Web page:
Background: To examine the associations between objective physical activity measures and subsequent health care utilization. Methods: We studied 1,283 men (mean age 79.1 years, SD 5.3) participating in the Osteoporotic Fractures in Men Study. Participants wore a SenseWear® Pro Armband monitor for 1 week. Data was summarized as daily (i) step counts, (ii) total energy expenditure, (iii) active energy expenditure, and (iv) activity time (sedentary, ≥ light, ≥ moderate). The outcome measures of 1-year hospitalizations/duration of stay from Medicare data were analyzed with a two-part hurdle model. Covariates included age, clinical center, body mass index, marital status, depressive symptoms, medical conditions, cognitive function, and prior hospitalization. Results: Each 1 SD = 3,092 step increase in daily step count was associated with a 34% (95% confidence interval [CI]: 19%–46%) lower odds of hospitalization in base model (age and center) and 21% (95% CI: 4%–35%) lower odds of hospitalization in fully adjusted models. Similar but smaller associations held for other physical activity measures, but these associations were not significant in fully adjusted models. Among those hospitalized, higher step count was associated with shorter total duration of acute/postacute care stays in the base model only. There was a fourfold significant difference (from model-based estimates) in predicted care days comparing those with 2,000 versus 10,000 daily steps in the base model, but only a twofold difference (not significant) in the full model. Conclusion: Daily step count is an easily determined measure of physical activity that may be useful in assessment of future health care burden in older men.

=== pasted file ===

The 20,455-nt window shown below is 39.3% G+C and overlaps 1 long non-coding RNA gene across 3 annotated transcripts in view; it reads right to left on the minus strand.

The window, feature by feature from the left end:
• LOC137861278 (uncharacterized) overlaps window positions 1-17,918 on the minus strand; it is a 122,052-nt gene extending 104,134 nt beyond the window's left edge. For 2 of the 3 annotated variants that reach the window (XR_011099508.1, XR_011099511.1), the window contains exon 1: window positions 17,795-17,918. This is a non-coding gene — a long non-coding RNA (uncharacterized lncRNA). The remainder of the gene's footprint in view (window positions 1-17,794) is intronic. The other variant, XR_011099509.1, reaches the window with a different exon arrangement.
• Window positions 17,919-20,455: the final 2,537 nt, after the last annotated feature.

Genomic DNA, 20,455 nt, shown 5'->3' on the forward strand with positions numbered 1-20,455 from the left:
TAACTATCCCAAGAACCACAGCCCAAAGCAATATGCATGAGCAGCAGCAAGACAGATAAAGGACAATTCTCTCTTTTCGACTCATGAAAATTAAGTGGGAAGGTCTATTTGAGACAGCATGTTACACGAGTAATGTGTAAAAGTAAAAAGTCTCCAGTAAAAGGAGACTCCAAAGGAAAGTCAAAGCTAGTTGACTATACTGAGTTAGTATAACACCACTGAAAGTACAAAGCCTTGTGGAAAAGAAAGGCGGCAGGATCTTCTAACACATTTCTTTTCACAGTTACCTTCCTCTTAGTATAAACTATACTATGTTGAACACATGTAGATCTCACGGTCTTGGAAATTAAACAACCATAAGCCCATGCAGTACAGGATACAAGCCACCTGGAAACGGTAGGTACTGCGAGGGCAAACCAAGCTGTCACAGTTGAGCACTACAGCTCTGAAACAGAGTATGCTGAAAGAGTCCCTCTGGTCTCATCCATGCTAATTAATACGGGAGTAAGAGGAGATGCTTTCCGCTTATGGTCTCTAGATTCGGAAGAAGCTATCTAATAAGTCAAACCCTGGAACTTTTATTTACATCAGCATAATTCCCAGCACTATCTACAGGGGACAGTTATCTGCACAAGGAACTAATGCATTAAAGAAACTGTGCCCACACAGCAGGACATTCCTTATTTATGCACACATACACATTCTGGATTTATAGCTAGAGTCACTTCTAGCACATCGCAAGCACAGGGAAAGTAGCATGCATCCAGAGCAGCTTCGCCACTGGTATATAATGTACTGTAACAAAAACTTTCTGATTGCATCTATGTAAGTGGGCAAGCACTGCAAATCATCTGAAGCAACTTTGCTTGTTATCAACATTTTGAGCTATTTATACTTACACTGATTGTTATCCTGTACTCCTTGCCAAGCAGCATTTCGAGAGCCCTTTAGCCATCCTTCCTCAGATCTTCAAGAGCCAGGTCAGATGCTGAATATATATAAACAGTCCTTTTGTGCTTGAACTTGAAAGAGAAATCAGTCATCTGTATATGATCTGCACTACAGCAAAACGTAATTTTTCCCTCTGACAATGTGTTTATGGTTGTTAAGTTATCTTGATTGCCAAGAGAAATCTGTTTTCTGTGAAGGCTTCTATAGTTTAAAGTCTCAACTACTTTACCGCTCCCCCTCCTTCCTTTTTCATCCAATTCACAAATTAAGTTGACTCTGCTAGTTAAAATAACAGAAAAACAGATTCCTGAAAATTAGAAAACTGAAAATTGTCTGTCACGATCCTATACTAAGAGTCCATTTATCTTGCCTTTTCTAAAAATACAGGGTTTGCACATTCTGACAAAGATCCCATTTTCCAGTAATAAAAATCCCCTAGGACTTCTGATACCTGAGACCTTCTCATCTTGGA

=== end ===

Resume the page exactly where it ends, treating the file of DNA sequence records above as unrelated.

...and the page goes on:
|Original language||English (US)|
|Number of pages||7|
|Journal||Journals of Gerontology - Series A Biological Sciences and Medical Sciences|
|State||Published - May 16 2019|
Bibliographical noteFunding Information:
The Osteoporotic Fractures in Men (MrOS) Study is supported by National Institutes of Health funding. The following institutes provide support: the National Institute on Aging (NIA); the National Institute of Arthritis and Musculoskeletal and Skin Diseases (NIAMS); the National Center for Advancing Translational Sciences (NCATS); and NIH Roadmap for Medical Research (grant numbers U01 AG027810, U01 AG042124, U01 AG042139, U01 AG042140, U01 AG042143, U01 AG042145, U01 AG042168, U01 AR066160, and UL1 TR000128). This manuscript is the result of work supported with resources and use of facilities of the Minneapolis VA Health Care System. The contents do not represent the views of the U.S. Department of Veterans Affairs or the U.S. Government.
© The Author 2017. Published by Oxford University Press on behalf of The Gerontological Society of America. All rights reserved.
- Health care utilization
- Objective physical activity
- Older men
- Step count